Eutectic freeze crystallization simultaneous formation and separation of two solid phases

F. Van Der Ham*, Geert-Jan Witkamp, J. De Graauw, G. M. Van Rosmalen

*Corresponding author for this work

Research output: Contribution to journalArticlepeer-review

49 Scopus citations


Eutectic freeze crystallization (EFC) separates aqueous inorganic solutions into pure water and pure salt. By operating at the eutectic point, ice and salt can be formed simultaneously as two separate phases. Two aqueous systems were investigated in batch and continuous crystallization experiments: copper sulfate (eutectic temperature 271 K) and mono-ammonium phosphate (269 K). Below the eutectic temperature, ice can be formed without any salt formation by seeding with ice seeds and solely salt is formed by seeding with salt crystals. When however, the solution is seeded with both salt and ice crystals, two distinct solid phases are formed: when the stirrer is turned off, ice rises and salt settles. This shows that EFC separates aqueous solutions into ice and salt as two distinct phases. Based on these results, a 151 cooled disk column crystallizer (CDCC) has been built, designed to crystallize and separate both the solids simultaneously in a single apparatus.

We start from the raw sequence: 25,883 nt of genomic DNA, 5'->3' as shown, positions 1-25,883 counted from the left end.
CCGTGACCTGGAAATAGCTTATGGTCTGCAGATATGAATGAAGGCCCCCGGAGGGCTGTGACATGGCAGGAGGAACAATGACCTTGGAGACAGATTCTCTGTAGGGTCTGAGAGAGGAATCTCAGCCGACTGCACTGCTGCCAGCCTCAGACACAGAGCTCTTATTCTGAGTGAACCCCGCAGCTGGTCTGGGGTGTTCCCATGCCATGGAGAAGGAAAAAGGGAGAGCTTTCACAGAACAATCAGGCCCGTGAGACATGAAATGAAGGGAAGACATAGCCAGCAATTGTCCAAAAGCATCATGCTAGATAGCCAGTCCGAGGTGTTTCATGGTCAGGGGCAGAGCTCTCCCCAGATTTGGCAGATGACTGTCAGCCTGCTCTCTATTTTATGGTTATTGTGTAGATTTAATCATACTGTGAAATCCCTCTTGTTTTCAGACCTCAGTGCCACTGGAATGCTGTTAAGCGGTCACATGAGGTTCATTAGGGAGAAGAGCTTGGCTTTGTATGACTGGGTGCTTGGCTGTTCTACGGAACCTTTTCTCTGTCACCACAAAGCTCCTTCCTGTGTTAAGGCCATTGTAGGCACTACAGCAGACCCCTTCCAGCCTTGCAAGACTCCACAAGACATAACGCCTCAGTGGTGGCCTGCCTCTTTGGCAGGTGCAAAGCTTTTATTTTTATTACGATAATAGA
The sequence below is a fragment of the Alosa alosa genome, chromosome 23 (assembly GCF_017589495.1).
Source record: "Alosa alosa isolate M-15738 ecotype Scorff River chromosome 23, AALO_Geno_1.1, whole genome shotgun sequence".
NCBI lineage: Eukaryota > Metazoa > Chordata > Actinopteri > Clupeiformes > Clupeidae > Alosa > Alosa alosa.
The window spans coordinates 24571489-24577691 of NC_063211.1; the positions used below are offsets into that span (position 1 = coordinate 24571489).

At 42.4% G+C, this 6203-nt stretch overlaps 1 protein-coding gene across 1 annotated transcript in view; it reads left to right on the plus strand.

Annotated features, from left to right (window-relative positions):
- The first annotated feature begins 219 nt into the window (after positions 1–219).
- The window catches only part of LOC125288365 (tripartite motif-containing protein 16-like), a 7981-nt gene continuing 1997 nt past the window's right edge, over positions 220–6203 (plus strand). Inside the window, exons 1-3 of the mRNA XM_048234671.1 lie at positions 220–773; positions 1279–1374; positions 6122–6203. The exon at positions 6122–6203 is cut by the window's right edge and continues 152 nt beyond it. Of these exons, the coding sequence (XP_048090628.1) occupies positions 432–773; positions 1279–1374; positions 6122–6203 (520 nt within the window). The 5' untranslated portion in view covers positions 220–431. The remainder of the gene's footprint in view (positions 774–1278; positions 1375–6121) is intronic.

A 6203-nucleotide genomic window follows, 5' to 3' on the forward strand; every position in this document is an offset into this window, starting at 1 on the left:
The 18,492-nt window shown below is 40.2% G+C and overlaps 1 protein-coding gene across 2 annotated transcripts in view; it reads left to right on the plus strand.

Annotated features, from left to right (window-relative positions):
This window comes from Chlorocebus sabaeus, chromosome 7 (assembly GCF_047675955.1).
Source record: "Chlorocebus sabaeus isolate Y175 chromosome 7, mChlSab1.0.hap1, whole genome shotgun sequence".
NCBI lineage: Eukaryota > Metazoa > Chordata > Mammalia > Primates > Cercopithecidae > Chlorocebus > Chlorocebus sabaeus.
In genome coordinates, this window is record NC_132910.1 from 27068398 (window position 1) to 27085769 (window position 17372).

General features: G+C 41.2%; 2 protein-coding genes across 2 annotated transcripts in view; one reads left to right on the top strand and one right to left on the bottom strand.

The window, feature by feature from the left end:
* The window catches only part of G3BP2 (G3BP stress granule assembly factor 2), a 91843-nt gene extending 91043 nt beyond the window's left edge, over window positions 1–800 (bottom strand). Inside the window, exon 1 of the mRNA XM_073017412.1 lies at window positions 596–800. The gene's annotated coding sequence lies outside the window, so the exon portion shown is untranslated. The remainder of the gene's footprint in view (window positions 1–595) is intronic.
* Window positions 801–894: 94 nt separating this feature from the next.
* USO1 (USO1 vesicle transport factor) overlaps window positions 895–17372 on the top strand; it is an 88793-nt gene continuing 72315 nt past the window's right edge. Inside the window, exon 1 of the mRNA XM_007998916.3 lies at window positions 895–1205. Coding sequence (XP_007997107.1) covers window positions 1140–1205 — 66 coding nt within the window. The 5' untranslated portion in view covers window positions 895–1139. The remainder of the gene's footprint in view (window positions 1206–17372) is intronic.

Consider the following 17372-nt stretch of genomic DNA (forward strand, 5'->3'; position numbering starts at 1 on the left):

Original languageEnglish (US)
Pages (from-to)744-748
Number of pages5
JournalJournal of Crystal Growth
Issue numberPART I
StatePublished - Jan 1 1999


  • Aqueous systems
  • CDCC
  • Eutectic freeze crystallization

ASJC Scopus subject areas

  • Condensed Matter Physics
  • Inorganic Chemistry
  • Materials Chemistry


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